In my third and last congressional race, I ran against a vibrant and fairly young and attractive black woman.  The congressional seat was now held by a Republican woman, and she would not be easy to defeat, and I didn't believe this young woman could do it.  But she was the candidate of the party leadership, and furthermore, the choice of the Governor.  She had been a state rep in a black neighborhood, and the Governor wished to court her goodwill for future races he would run.  Actually, there were two challengers to her in the primary, me and the grandson of a former mayor of Louisville.  He brought to the race name recognition, something never to be underestimated, but not much else.  He filed, but did not have an active campaign.
    This mid-thirties, articulate black lady was very liberal, and that included the issues of abortion .  After she won the May primary, President Clinton flew in, and she was soon seen riding on Air Force One.  It was not enough to get her elected, however.  I recall that when she was in the race alone after the primary defeat for me and the other guy, she went on the radio and was unable to answer simple policy questions expected of a member of Congress.  Incidentally, I was never so ill-prepared.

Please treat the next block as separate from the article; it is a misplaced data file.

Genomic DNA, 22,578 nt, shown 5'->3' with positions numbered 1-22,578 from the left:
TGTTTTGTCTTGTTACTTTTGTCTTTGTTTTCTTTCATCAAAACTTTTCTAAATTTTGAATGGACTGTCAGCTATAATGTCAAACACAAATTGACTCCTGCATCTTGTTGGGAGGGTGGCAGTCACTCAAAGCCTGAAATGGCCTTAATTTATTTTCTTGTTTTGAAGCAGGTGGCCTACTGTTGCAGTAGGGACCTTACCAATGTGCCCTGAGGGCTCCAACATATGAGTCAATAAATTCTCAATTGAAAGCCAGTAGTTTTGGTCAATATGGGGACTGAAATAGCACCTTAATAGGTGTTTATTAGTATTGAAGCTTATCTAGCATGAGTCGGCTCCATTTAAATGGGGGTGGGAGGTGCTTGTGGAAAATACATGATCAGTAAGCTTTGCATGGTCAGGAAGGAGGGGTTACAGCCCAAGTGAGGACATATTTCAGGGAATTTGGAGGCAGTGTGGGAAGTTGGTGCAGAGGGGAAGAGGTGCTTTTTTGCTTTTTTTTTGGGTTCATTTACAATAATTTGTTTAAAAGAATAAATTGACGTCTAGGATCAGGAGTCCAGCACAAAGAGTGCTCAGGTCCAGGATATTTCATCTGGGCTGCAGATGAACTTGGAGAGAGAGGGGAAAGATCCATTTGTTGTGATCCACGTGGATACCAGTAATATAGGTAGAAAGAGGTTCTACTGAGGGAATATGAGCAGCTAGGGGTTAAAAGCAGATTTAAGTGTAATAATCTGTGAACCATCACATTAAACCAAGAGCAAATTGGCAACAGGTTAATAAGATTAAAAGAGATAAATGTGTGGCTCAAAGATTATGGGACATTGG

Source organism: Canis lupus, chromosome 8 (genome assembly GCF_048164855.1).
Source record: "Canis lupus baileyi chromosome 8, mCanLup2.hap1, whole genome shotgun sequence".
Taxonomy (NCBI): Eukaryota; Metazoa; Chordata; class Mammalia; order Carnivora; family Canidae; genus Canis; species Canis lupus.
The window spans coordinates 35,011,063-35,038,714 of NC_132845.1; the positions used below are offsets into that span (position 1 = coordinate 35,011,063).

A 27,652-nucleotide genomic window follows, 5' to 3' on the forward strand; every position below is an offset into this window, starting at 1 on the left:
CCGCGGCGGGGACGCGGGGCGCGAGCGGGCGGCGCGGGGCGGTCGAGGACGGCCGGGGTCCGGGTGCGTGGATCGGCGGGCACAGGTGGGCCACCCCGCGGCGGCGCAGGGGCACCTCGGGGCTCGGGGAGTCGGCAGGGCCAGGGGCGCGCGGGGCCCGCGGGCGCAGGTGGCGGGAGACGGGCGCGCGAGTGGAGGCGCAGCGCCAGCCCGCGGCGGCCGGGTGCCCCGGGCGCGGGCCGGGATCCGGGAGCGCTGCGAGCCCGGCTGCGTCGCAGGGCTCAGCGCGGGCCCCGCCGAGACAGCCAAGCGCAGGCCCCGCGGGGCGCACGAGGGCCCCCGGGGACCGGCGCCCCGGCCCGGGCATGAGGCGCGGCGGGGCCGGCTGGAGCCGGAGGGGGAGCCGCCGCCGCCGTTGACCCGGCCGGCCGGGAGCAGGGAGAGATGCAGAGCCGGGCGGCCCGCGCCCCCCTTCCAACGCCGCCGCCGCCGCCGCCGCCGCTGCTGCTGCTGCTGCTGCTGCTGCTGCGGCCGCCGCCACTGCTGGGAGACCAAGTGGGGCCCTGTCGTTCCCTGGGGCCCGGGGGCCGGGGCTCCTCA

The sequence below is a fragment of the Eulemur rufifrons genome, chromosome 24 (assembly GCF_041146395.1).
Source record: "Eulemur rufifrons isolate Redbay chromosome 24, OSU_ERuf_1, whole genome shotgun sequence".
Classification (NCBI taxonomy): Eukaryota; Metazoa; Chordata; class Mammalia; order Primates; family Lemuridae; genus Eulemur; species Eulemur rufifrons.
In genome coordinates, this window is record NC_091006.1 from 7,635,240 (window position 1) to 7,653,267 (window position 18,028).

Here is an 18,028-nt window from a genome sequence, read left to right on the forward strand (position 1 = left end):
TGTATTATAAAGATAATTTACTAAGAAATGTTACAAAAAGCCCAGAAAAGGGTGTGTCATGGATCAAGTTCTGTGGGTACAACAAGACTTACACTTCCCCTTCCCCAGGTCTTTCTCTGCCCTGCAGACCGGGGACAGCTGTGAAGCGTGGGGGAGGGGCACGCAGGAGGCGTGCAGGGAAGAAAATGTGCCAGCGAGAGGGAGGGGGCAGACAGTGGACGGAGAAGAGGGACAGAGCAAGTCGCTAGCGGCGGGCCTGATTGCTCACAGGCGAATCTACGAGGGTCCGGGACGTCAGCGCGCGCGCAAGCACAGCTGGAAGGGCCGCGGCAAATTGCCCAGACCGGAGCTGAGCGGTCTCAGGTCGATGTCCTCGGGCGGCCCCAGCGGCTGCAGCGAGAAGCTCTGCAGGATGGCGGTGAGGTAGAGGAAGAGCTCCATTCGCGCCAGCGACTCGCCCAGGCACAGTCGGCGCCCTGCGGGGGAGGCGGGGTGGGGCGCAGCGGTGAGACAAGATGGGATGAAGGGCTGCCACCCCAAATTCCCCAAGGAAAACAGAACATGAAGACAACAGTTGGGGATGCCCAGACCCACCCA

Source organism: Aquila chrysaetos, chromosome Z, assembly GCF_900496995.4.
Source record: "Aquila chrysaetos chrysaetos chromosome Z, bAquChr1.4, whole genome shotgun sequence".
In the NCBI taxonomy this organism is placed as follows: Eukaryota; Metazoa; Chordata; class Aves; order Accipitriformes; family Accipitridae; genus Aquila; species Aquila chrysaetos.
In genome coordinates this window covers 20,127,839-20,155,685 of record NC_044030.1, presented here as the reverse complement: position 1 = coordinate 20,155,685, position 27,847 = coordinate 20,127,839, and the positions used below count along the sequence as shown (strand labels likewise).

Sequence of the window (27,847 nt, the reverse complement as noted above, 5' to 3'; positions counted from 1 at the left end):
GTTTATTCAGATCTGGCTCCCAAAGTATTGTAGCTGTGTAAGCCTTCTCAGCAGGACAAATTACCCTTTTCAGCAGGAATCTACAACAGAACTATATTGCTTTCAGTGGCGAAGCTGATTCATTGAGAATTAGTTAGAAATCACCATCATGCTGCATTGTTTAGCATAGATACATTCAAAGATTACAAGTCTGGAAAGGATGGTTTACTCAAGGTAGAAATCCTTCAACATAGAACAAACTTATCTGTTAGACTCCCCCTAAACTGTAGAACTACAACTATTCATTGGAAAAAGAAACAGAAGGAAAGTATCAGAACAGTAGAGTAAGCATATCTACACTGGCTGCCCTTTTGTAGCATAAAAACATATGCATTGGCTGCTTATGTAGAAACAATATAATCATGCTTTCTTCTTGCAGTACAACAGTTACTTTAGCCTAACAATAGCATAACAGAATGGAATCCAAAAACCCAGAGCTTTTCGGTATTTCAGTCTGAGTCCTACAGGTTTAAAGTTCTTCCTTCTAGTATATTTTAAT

For some reason, I annoyed the hell out of this woman.  I was never a real  threat to her winning.  I did come in second, but a distant second, all the same.  Of course, the entire Democratic organization was supporting this woman, largely at the behest of the Governor, as I've already noted.
    I recall being out at Shively once, at the club I enjoyed so much, and she was there.  She spoke first and tore into me by name, blistering me.  I liked being the focus of attention, and I thought I would be a bit cute and follow her talk by getting up and saying, "I hope you can tell she is crazy about me."  This time there was no laughter.  I guess nobody but me thought the line was funny.  And so I struggled through my usual speech and then sat down a bit glumly.  The humor thing was no help this time around.  For sure, it wasn't.